There’s a song that goes “Everything must change; nothing stays the same… The young become the old, And mysteries do unfold, For that’s the way of time; No one, and nothing goes unchanged” (Benard Ighner). Truer words were never spoken. Pete and Suzie (names disguised) were high school sweethearts who married as university students still living with their families of origin. When their youngest child left home for college they were still in their 40s. One morning they looked at each other across the breakfast table and Suzie said, “Now what?” Pete asked her what she meant, to which she responded, “To be honest, I don’t know. I don’t know who I am without the kids, let alone who we [...]
I wanted a perfect ending. Now I've learned, the hard way, that some poems don't rhyme, and some stories don't have a clear beginning, middle, and end. Life is about not knowing, having to change, taking the moment and making the best of it, without knowing what's going to happen next. --Gilda Radner
Whether one is left or does the leaving – or never leaves or is left physically, just emotionally – the breakdown of a relationship in which one has invested much hope and many years is a daunting experience. The fact that it may be financially catastrophic and complicate the raising of children only deepens the emotional loss and accounts for the fact that many people elect to remain in unhappy marriages. Many couples live alone together. – adapted from Gordon Livingston’s “AND NEVER STOP DANCING”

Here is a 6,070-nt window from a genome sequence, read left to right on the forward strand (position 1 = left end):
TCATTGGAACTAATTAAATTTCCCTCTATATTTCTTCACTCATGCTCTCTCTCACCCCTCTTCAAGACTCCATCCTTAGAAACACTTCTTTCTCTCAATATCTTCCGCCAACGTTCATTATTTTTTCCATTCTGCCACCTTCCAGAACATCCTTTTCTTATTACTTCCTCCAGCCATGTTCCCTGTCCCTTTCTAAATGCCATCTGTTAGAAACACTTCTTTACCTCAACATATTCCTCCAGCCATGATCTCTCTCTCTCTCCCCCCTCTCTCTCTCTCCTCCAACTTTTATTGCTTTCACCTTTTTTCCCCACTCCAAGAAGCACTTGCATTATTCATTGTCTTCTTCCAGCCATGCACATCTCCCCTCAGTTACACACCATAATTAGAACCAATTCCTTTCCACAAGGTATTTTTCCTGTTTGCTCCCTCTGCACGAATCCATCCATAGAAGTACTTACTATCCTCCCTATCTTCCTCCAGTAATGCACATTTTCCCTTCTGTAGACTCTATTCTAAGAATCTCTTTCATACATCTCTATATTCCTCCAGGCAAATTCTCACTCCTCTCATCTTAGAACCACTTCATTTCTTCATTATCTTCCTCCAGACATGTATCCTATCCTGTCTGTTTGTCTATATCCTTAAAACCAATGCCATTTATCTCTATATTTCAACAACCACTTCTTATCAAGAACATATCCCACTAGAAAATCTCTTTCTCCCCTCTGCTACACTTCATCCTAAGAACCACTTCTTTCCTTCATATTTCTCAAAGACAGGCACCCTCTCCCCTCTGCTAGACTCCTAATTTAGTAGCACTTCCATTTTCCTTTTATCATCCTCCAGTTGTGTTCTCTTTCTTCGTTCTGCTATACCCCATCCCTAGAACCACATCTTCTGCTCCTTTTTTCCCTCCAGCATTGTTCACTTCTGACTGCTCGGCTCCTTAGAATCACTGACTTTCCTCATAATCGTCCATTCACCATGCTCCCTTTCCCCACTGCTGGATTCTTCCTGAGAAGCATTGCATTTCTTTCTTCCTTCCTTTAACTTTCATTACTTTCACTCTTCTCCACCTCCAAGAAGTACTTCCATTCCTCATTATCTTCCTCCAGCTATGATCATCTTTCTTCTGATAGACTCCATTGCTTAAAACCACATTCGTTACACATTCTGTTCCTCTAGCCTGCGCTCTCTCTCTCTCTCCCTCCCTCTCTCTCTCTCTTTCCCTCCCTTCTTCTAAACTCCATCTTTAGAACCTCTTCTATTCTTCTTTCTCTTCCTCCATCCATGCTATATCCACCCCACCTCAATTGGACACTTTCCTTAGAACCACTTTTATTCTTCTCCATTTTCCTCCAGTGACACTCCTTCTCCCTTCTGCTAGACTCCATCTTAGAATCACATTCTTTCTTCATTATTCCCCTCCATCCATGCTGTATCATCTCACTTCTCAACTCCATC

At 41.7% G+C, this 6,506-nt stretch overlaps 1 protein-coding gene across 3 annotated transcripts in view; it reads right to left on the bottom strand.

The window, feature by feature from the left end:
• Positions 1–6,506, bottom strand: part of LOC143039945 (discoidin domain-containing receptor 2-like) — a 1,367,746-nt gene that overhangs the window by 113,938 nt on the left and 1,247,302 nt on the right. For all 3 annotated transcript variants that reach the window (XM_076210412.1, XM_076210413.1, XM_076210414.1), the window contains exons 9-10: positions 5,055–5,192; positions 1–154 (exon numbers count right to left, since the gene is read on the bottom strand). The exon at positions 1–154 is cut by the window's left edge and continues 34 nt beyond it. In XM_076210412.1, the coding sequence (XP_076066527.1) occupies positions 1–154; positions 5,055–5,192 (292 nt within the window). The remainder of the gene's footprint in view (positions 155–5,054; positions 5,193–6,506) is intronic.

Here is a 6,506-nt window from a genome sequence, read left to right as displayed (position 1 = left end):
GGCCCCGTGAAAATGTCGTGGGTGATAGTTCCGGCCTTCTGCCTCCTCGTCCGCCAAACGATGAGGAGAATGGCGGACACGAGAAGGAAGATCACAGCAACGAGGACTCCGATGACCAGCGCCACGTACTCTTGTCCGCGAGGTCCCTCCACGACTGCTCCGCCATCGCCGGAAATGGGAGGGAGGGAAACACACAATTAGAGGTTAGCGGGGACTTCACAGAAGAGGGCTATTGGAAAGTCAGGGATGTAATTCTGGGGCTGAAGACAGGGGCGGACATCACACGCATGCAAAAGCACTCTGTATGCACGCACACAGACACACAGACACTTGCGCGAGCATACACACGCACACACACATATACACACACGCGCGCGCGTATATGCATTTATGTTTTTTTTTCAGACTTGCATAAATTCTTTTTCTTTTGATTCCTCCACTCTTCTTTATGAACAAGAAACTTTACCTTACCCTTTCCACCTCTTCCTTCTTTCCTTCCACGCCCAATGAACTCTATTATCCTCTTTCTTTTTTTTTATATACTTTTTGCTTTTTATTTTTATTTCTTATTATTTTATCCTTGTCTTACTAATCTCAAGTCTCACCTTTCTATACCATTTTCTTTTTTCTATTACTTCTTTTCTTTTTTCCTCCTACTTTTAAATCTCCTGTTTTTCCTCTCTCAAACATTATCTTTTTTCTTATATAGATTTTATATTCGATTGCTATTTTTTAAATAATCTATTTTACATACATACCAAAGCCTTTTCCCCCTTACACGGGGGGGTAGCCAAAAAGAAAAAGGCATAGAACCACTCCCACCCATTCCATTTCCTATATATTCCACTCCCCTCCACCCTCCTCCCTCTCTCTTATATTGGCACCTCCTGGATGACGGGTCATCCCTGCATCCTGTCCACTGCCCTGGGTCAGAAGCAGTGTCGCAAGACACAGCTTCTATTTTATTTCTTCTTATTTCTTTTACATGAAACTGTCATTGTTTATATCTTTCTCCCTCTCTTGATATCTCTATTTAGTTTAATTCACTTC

We all know the saying, "You are what you eat." How we spend our calories determines our health. Want to be fat? Eat plenty of fat. When it comes to your marriage, “You are what you do.” How you and your beloved spend your time determines the health of your relationship. Want to feel connected? Spend time together. Do your own thing too often and you may sleep in the same bed, but you'll feel worlds apart.